Monday, March 02, 2009

Help: Are These Comics Appropriate For Children?

Hi all,

I've started a "Comics For Kids Out This Week" segment for both Comic Book Junction and the Friends of Lulu blog (cross-post), but I need some help determining whether some comics would be appropriate for children (and if so, what age bracket). I'm focusing mostly on children up to their early teens.

Here's the list:
  • DC Comics Classics Library: The Legion of Super-Heroes: The Life and Death of Ferro Lad (reprinting those old '60s stories)
  • Shazam!: The Monster Society of Evil TP (Jeff Smith)
  • Danger Unlimited TP (John Byrne)
  • Turok: Son Of Stone Archives
  • Any of the IDW Transformers comics
  • IDW's Classic GI Joe
Now, it must be remembered that many of us grew up on regular ol' comics, without having to care much about age-appropriateness. As a small child, I read Batman, Superman, Avengers, and Teen Titans right off the rack. That's why when they reprint some of this older stuff, I wonder if it might be ok for kids. *Was* GI Joe from Marvel way-back-when appropriate for me to read? Or was it appropriate at age 12 but not at age 10? Or would a child even be *interested* in classic 'Joe?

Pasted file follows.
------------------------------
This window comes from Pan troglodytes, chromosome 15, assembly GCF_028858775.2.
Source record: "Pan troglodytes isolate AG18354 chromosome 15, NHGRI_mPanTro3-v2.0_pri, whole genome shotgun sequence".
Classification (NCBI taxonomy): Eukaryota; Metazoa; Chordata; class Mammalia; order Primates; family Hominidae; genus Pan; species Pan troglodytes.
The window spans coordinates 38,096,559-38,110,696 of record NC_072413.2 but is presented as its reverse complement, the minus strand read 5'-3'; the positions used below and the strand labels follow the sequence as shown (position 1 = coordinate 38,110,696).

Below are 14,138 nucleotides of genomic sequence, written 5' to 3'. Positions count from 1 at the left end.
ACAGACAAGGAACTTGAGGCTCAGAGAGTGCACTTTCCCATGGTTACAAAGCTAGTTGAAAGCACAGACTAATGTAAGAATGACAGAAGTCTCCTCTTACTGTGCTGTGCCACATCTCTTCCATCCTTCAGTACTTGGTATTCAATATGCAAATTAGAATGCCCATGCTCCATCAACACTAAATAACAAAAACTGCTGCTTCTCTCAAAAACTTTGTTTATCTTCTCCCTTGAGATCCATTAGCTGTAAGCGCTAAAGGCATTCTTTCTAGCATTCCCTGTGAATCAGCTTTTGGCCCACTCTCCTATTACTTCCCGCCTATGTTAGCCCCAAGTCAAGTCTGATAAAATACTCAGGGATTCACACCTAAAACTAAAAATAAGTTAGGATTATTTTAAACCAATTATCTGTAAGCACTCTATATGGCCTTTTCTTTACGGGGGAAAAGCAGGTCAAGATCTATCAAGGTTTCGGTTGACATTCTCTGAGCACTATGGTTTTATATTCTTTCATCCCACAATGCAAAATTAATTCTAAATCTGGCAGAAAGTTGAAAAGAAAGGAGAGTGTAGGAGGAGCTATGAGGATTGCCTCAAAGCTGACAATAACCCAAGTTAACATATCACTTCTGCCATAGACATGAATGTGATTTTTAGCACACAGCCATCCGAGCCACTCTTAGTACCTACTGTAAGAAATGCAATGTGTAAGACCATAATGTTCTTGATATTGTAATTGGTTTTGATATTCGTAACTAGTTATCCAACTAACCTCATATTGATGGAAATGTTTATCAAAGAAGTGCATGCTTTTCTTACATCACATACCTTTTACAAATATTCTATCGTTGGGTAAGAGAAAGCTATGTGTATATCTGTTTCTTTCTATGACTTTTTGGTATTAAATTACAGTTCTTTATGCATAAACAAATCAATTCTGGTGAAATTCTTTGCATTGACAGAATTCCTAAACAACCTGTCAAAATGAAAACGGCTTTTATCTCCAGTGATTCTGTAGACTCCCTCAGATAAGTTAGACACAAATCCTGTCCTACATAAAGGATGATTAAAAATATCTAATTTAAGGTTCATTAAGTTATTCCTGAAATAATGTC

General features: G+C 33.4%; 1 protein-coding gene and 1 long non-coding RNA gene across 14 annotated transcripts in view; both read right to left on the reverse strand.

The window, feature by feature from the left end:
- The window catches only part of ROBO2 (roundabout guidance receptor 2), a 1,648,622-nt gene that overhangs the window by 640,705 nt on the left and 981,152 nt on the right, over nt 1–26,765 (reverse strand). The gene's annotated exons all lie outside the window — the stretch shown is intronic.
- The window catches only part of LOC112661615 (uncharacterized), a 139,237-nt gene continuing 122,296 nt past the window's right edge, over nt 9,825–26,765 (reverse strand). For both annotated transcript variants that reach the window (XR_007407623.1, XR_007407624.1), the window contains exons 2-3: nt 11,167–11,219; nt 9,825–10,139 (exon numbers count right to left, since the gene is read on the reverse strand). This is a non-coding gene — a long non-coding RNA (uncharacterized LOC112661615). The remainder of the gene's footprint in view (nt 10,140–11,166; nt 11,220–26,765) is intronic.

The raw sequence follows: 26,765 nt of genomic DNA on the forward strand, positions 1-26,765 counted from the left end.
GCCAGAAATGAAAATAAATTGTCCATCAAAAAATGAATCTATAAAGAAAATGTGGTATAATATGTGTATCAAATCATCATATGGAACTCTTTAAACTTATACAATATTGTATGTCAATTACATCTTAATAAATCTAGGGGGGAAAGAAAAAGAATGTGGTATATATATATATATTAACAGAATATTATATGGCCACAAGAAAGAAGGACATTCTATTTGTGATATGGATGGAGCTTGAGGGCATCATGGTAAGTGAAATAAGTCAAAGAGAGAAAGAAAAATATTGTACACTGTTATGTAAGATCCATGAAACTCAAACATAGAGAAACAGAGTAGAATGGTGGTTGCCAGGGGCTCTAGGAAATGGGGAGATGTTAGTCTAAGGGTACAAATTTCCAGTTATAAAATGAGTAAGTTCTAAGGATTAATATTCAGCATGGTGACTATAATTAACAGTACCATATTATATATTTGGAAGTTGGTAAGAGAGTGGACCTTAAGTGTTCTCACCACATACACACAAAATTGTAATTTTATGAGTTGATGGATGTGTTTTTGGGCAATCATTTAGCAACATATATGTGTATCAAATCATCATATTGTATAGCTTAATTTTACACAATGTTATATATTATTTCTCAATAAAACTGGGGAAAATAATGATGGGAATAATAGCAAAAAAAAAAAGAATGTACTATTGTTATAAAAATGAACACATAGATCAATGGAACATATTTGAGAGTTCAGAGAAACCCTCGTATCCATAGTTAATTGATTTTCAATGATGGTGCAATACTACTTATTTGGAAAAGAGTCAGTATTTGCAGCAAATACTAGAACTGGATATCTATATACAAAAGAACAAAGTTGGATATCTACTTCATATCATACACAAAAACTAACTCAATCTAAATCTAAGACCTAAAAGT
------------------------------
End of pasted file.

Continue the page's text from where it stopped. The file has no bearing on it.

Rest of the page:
Thanks for your help, and feel free to suggest!


  1. I read all of Shazam!: MSOE and it was definitely all ages appropriate. A lot of fun too.

  2. I just gave a way a lot of old comics to a friends of mines kid. One of the things I gave him was my collection of old GI Joes. I think the run I had spanned from issues 35-70. I loved those comics as a kid, but they were well worn and there was no way I was ever going to sit down and re-read them.

    I didn't know if he's like them at all, but it turns out out of all the other comics I gave him those were his favorite. So I guess some kids out there are still interested in them.

  3. Anonymous4:51 PM

    I'd say the Shazam, Turok, GI Joe, and Transformers titles for sure. I I've never read Danger Unlmtd or classic LOSH so I couldn't say. Though Turok might be for older kids above 8 or 9, from what I remember the original games were a little hardcore, just straight "action".